I'm planning on getting a custom built pc fairly soon, from this site:http://www.pcspecialist.co.uk/index.php?page=form&&select=intel2
Can someone explain to me the relationship between mobo FSB speed and CPU FSB speed? On that configuration I'm stuck with a 1066MHz FSB motherboard (I think), but the only CPUs I can choose are either 800 or 1333.
Now I know RAM clock speed should match that of the motherboard, but what about the CPU? If I get a CPU listed as "1333 FSB" with a 1066 mobo, will it
a) be compatible?
b) run slower than normal operating speed as a result?
Also, any CPU recommendations from that selection would be appreciated, all I've decided so far is to stick with a Core 2 Duo.
Depending on the board it may or may not be compatible. However even if it is it will be forced to run at the slower FSB speed unless you overclock things.
So, you have it opossite in regards to CPU and RAM speeds. CPU speed should match your motherboard's capabilities, but RAM doesn't necessarily have to (just so long as it isn't lower than the FSB you're running at, of course). I'm sure some leetsauce professional EE dude will come and correct and nitpick my explanations, but that's the gist of it, I hope.
- The final clock speed of the CPU depends on the speed of the front-side bus and the CPU's multiplier. FSB * Multiplier = CPU clock speed. Thus, if the front-side bus is 266 MHz, and the CPU multiplier is 9, the final CPU speed would be ~2.4 GHz (which is the case of the CPU in my computer, a C2D E6600, at stock).
- Why did I say 266 MHz instead of 1066 MHz? 266 MHz is the actual signaling rate of the FSB, but Core 2 chips are run on quad data rate. Thus, it is effectively four times the actual FSB (266 * 4 = 1066 MHz). My E6600 above is an older chip and runs at 1066 MHz (266 MHz FSB). Newer high-end Core 2s will be 1333 MHz (333 MHz FSB), and lower-end Core 2s -- including the new Pentium and Celeron branded chips -- run at 800 MHz (200 MHz FSB).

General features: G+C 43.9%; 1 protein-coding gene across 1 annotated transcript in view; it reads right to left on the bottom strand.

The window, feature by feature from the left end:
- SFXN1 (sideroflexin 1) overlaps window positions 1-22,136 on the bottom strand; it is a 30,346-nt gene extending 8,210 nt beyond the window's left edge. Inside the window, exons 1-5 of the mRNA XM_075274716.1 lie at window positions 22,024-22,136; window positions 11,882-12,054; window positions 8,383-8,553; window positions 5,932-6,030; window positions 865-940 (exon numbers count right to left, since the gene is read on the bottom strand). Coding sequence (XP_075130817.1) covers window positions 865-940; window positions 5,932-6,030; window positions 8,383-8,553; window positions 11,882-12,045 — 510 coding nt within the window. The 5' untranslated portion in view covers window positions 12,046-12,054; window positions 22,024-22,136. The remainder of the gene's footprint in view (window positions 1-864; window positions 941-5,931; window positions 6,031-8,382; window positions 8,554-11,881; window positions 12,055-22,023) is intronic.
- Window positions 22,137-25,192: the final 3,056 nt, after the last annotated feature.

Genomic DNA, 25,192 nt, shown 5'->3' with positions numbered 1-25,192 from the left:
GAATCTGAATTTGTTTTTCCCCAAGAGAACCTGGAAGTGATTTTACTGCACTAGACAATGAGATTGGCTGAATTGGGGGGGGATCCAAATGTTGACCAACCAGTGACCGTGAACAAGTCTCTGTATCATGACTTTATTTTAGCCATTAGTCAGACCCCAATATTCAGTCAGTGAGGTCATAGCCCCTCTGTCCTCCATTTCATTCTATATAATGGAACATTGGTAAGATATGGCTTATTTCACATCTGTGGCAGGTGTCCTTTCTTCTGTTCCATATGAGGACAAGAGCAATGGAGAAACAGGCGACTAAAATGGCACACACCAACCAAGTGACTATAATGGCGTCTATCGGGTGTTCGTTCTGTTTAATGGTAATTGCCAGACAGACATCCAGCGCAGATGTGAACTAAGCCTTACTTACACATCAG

- As stated before, the chip's multiplier along with the FSB will determine the final CPU speed. My E6600 has a multiplier of 9, so it runs at 2.4 GHz. Normally, the multiplier isn't something you can easily change, unless you're using the super-expensive "enthusiast" models (Core 2 Extreme and Athlon FX), which come with unlocked multipliers. Not an issue unless overclocking.
- Running a 1066 MHz chip, like my E6600, on a board that can do 1333 MHz? No problem, the board will simply go to 266 MHz instead of 333 MHz (hopefully) -- same with 800 MHz chip on a 1066 MHz board. The caveat is that the board has to recognize the chip's model and that it supports it, this could require a BIOS update if the board came out before the chip.
- Doing the opposite with a 1333 MHz chip on a 1066 board? Not good. At best, the board will run the CPU slower than it's rated -- baring some serious overclocking. At worse, the whole setup will fail and refuse to boot. There's a lot of other scenarios and variables here in play, too. Don't do it.
- Memory is much more malleable. Generally, you can run a whole set of memory speeds that are different from the FSB and the system will take it fine (as long as the memory are all the same speed, of course), and a clock divider will make it play nice with your system. Again, with my E6600 running with a 266 MHz FSB, the memory that runs at that exact speed would PC4200 (DDR2-533) -- the system will use the memory without a clock divisor. People often run superfast memory that's faster than their FSB and it'll work dandy, but I hesitate to call that any real improvement. You run into nerd wars with shit like this.